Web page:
In the morning we woke up in the parking lot of a motel in Pennsylvania and checked in–one to a room, again. John suggested that Mills and I get together again before we went to the hall at two o’clock. At ten a.m. I was on the phone to Artie to see what kind of counteroffer he had been able to come up with.
“We’re not so sure about this repackage-and-redistribute deal, Daron,” he told me. “We’d prefer to sign you to a completely new deal, let you finish out your contract with Charles River and give you tour support right away.”
“But you know BNC will buy out Charles River.”
“It could be a win-win for you and us, then, if they give your current album a big push into the mainstream and then you sign with us.”
“But I don’t know if I want to do that to Watt.”
“Well, write these numbers down.” He rattled off some advance amounts for one, two, and five album deals. “If they offer you better, come back to me again and we might be able to top these.”
“Artie, that’s all well and good, but the higher you make these advances, the more in the bucket we’ll be when the album comes out. It’s not going to sell better because you promise us more money.” Knowing they thought we were worth big numbers was flattering, but the last thing I wanted was to put us in huge debt to the company.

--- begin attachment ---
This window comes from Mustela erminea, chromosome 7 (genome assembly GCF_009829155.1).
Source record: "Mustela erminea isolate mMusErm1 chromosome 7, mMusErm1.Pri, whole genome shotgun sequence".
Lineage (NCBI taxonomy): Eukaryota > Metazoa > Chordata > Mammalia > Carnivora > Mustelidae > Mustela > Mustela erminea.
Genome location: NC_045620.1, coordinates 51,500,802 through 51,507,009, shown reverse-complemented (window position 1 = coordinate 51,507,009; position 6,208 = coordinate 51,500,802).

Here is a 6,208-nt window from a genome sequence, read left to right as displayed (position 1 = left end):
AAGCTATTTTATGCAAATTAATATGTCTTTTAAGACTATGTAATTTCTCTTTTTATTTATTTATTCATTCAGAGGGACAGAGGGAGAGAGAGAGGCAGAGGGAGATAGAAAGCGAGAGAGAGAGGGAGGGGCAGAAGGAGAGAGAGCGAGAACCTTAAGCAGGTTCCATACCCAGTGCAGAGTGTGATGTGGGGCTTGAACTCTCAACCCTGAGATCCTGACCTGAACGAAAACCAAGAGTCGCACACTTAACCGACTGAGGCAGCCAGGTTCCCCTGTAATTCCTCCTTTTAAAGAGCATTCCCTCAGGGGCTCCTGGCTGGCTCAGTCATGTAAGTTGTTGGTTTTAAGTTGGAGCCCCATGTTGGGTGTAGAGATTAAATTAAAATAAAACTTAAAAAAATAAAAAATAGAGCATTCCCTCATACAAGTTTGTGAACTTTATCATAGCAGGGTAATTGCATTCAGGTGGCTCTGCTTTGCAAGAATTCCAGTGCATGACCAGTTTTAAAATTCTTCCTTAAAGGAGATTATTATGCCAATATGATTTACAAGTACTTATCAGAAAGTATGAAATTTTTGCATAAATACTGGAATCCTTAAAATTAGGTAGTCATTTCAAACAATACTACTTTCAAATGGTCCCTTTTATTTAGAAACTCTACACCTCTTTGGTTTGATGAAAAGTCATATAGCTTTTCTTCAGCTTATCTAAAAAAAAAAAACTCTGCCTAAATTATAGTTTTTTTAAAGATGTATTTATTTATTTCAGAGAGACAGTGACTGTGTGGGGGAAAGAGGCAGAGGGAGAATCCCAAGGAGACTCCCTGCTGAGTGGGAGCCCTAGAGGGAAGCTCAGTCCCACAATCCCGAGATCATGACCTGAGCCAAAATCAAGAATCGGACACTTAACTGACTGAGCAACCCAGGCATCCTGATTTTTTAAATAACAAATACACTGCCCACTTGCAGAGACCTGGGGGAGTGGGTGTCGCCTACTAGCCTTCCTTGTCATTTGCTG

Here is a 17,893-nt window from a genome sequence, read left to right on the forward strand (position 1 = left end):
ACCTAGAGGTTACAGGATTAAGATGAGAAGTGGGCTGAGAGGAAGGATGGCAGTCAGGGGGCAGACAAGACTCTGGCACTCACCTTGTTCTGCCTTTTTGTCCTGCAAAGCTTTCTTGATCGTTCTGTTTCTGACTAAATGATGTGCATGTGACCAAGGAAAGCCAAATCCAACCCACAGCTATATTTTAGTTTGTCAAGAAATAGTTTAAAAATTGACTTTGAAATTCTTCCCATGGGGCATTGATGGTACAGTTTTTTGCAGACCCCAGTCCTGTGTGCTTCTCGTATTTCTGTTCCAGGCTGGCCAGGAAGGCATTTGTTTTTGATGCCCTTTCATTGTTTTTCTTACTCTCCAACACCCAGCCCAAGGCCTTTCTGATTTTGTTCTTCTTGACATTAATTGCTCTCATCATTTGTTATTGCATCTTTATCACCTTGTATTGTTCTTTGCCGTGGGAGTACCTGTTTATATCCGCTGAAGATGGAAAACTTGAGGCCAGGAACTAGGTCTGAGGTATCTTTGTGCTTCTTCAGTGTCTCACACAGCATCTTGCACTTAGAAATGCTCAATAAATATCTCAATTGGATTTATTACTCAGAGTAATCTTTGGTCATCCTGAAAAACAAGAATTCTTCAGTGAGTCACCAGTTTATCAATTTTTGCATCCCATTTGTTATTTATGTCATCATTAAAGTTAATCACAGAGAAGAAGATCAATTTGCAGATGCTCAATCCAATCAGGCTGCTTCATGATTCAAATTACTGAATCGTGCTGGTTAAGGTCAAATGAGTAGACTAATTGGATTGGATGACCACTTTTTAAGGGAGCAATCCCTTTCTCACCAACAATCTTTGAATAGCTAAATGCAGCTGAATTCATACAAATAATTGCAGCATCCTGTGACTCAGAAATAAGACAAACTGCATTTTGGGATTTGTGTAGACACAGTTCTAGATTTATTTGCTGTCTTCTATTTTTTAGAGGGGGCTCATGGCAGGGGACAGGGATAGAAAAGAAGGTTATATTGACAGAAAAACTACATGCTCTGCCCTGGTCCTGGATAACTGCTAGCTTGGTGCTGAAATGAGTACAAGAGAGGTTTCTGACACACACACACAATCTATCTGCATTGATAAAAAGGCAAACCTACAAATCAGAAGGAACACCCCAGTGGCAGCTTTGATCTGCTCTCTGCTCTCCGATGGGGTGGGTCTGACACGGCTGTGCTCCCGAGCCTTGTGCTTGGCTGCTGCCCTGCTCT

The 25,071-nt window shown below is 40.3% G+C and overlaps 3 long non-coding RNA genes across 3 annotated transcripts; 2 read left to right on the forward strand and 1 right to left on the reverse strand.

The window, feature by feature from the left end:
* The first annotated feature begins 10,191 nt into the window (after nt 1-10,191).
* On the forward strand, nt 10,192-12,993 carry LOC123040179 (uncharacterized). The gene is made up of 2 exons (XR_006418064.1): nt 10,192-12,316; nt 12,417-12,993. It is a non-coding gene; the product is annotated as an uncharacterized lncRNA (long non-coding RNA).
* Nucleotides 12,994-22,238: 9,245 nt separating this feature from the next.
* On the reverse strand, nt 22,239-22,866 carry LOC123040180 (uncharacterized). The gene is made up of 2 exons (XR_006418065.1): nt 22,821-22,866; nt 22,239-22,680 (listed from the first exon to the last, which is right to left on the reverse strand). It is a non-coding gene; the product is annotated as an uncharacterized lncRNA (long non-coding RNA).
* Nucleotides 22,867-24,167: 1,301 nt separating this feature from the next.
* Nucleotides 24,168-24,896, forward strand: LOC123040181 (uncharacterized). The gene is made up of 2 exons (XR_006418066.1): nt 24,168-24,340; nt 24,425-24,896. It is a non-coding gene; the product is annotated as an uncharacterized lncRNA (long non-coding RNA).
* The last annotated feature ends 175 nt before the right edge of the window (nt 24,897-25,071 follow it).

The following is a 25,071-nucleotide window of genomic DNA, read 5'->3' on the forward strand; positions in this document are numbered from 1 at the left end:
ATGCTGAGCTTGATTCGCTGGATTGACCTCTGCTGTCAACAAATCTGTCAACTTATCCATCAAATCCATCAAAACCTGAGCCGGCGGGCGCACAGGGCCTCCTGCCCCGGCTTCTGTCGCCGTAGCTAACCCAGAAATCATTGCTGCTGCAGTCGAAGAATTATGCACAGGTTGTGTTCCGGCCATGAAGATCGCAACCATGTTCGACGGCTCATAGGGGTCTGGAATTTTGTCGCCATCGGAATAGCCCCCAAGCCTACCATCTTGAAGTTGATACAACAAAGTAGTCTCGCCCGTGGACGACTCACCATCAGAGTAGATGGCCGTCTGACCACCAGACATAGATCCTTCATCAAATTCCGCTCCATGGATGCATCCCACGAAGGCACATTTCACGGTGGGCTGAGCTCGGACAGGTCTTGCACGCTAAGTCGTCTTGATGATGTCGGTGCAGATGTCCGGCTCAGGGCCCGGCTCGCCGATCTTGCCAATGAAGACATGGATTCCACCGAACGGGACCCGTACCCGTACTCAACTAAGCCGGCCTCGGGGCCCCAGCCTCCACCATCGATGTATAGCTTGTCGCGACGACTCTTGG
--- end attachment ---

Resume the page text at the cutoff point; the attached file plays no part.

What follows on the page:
“You’re right. But I don’t know how else to entice you to sign with us instead of them. Offering more money’s all I can do.”
“Why don’t you like the idea of pushing the current album?”
There was a pause, then, “Maybe it’s part of the corporate philosophy here.”
“So there’s no way to convince you.”
“I personally do not think it is a bad idea, but it’s just not the way things are done here. It would be easier for them, too, since CR is one of their distribution clients.”
“What about the message I left you last night?” Watt’s lawyer had given me plenty to think about.
“About exclusivity and master recordings?” There was another long pause. “You know those are tough issues.”
“Yeah, I know.” I kind of thought I’d be willing to accept a much smaller advance, even less tour support, in exchange for those things, but really, what did I know?
“We’re afraid to cut back on tour support because you don’t have management resources. That’s one of the reasons Nomad gets full tour support from us, because they don’t have the office-power to handle it themselves. Besides, you won’t find another company who gives the kind of tour support we do.”